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The uneven waters of music rediscovery
November 18, 2010 12:02 PM   Subscribe

Two unknown sonatas by Antonio Vivaldi have surfaced, which have collected dust and (doubtless) delighted the bugs for more than two centuries. This is the second find of Vivaldi compositions within a short time. A lost flute concerto has re-surfaced in Edinburgh and was performed earlier this fall. If we read closely, however, parts the flute concerto "Il Gran Mogol" were already known to the musical world.

This frenzy of rediscoveries brings back dear memories of the six lost piano sonatas by Joseph Haydn, of which previously only the beginnings were known (because Haydn kept a thematic catalogue of his works). The sonatas were "found" in the early nineties, and fooled several specialists in the field, among whom the Nestor among Haydn scholars H C Robbins Landon. Eventually, doubts arose about the authenticity of the works.

The person who had "found" these sonatas was no other than Winfried Michel, a flautist who was well known to insiders because he earlier had blessed the world of historical performance practice with tongue-in-cheeky Post-Neo-Baroque pieces "by" a certain Giovanni Paolo Simonetti (a fictional composer whose name was allegedly derived from an ice cream salon in the Hague).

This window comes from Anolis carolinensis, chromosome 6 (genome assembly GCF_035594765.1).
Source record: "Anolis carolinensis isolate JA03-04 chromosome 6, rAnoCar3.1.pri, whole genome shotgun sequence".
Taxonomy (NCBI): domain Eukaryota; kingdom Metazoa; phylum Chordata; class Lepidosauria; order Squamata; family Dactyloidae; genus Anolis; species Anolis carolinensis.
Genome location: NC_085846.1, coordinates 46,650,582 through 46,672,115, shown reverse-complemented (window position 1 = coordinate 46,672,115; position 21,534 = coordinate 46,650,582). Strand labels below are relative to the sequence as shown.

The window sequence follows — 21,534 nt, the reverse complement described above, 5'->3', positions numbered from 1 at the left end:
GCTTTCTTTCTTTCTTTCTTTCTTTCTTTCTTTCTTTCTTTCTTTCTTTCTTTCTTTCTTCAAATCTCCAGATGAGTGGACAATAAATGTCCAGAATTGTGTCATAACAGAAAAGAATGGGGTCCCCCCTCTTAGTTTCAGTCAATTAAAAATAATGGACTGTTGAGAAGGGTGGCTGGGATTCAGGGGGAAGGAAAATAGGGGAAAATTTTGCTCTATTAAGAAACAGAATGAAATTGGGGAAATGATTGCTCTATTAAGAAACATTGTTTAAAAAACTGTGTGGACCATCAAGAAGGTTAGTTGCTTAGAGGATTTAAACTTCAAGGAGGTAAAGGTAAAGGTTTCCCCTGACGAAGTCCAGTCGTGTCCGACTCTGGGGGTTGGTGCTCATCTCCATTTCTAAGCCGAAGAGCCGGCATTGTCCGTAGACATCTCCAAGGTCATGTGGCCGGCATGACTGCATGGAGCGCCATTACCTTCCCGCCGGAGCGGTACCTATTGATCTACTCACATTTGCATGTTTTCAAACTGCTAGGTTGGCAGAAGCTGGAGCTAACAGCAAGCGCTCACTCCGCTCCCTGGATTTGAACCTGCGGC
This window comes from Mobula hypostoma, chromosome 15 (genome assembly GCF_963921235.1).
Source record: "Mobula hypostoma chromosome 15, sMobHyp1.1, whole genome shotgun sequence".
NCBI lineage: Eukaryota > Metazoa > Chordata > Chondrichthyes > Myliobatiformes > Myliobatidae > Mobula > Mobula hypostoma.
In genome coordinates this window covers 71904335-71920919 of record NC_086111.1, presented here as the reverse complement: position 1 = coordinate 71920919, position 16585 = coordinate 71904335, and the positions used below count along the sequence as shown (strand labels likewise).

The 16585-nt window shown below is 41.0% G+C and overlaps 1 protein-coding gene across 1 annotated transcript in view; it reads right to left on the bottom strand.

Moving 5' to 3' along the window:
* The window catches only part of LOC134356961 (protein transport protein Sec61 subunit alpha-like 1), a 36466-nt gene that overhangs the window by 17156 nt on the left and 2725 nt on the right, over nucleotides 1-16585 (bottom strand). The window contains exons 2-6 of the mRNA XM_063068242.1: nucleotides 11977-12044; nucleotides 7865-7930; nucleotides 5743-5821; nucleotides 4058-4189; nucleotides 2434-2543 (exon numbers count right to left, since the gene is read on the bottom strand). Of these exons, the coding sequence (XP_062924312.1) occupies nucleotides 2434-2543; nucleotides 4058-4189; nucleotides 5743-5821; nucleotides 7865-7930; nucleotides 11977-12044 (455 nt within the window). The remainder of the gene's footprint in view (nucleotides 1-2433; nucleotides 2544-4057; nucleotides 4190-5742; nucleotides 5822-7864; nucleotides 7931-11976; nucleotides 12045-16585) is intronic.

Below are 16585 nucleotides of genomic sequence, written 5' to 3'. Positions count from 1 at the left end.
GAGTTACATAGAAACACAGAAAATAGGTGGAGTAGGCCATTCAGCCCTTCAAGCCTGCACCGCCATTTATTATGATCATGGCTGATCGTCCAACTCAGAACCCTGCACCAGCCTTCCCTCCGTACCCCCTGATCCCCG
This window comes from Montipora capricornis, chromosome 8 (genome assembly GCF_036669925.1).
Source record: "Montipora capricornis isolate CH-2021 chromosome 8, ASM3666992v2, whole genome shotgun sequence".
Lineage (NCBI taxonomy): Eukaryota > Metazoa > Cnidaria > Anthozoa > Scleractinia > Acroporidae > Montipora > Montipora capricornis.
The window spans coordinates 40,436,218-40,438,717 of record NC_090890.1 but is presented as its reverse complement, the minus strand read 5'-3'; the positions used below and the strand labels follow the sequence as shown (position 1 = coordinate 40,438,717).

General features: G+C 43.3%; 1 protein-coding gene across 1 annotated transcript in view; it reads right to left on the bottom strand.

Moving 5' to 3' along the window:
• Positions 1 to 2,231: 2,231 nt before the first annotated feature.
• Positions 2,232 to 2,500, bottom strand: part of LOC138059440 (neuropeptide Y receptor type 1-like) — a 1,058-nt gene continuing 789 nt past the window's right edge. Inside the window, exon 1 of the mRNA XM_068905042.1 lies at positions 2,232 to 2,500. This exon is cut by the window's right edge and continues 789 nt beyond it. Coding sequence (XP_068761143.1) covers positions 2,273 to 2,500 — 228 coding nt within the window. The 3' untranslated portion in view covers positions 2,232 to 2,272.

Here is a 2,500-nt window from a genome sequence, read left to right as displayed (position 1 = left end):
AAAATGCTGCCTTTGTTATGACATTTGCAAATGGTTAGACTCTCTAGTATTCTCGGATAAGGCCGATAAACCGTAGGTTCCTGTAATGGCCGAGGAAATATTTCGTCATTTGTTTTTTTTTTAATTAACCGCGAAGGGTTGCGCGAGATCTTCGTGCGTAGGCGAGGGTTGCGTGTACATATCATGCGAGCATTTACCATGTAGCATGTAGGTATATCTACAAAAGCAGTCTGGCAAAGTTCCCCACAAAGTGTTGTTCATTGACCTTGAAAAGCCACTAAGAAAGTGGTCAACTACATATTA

Back to Vivaldi (who also was called the Red Priest), a group with the same name takes a playful approach to matters of copyright and plagiarism in the 18th century, including Simonetti in their programs. Seen the way this group approaches the repertoire, Vivadi's rediscovered works might turn out to be a spooky addition to the canon.
posted by Namlit (7 comments total) 15 users marked this as a favorite

 
They have recently been investigated and authenticated by Vivaldi expert Michael Talbot, Liverpool Hope University's visiting professor of music.

Sonata in C will be performed by the La Serenissima ensemble as part of the Cornerstone Festival at Liverpool Hope University's Cornerstone Theatre.


I hope someone performs them soon in London: my curiosity has been piqued.
posted by ersatz at 2:51 PM on November 18, 2010


This is an awesome post. I was excited about the Vivaldi discovery but wasn't familiar with the Haydn story.
posted by immlass at 2:58 PM on November 18, 2010


Why does it take more than five for an orchestra to master a new work and upload it to YouTube?

God I would love to be a member of that first audience.
posted by clarknova at 3:52 PM on November 18, 2010


five minutes, rather
posted by clarknova at 3:52 PM on November 18, 2010


Really interesting post, thanks!
posted by mediareport at 6:21 PM on November 18, 2010


Two unknown sonatas by Antonio Vivaldi have surfaced, which have collected dust and (doubtless) delighted the bugs for more than two centuries.

i thought the local mosquitos were becoming more musical this year
posted by pyramid termite at 8:26 PM on November 18, 2010


So what's the buzz about Vivaldi...
Pointer for the musicologists: the bee part in the score of his "Summer" still needs to be found. (or not. could be B music) [argh]
posted by Namlit at 12:50 AM on November 19, 2010


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